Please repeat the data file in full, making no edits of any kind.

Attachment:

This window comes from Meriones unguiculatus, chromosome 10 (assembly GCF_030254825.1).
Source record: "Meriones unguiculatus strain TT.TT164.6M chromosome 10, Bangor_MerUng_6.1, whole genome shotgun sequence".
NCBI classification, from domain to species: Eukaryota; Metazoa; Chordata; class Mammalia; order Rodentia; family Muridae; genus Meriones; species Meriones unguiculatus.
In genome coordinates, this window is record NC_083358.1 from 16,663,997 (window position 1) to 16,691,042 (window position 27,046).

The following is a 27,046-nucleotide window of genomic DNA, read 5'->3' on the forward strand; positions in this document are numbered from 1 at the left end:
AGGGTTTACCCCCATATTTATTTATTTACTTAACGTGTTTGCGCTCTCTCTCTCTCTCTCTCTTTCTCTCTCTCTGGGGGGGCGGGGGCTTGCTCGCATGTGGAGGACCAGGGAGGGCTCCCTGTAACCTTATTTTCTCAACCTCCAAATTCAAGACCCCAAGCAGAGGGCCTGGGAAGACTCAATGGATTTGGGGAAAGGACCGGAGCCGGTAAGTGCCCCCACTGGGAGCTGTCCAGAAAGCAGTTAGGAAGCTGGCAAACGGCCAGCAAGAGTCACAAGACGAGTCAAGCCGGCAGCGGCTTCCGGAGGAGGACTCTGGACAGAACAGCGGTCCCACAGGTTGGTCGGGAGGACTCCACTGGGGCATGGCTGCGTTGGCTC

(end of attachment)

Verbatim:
This window comes from Meriones unguiculatus, chromosome 10 (assembly GCF_030254825.1).
Source record: "Meriones unguiculatus strain TT.TT164.6M chromosome 10, Bangor_MerUng_6.1, whole genome shotgun sequence".
NCBI classification, from domain to species: Eukaryota; Metazoa; Chordata; class Mammalia; order Rodentia; family Muridae; genus Meriones; species Meriones unguiculatus.
In genome coordinates, this window is record NC_083358.1 from 16,663,997 (window position 1) to 16,691,042 (window position 27,046).

The following is a 27,046-nucleotide window of genomic DNA, read 5'->3' on the forward strand; positions in this document are numbered from 1 at the left end:
AGGGTTTACCCCCATATTTATTTATTTACTTAACGTGTTTGCGCTCTCTCTCTCTCTCTCTCTTTCTCTCTCTCTGGGGGGGCGGGGGCTTGCTCGCATGTGGAGGACCAGGGAGGGCTCCCTGTAACCTTATTTTCTCAACCTCCAAATTCAAGACCCCAAGCAGAGGGCCTGGGAAGACTCAATGGATTTGGGGAAAGGACCGGAGCCGGTAAGTGCCCCCACTGGGAGCTGTCCAGAAAGCAGTTAGGAAGCTGGCAAACGGCCAGCAAGAGTCACAAGACGAGTCAAGCCGGCAGCGGCTTCCGGAGGAGGACTCTGGACAGAACAGCGGTCCCACAGGTTGGTCGGGAGGACTCCACTGGGGCATGGCTGCGTTGGCTC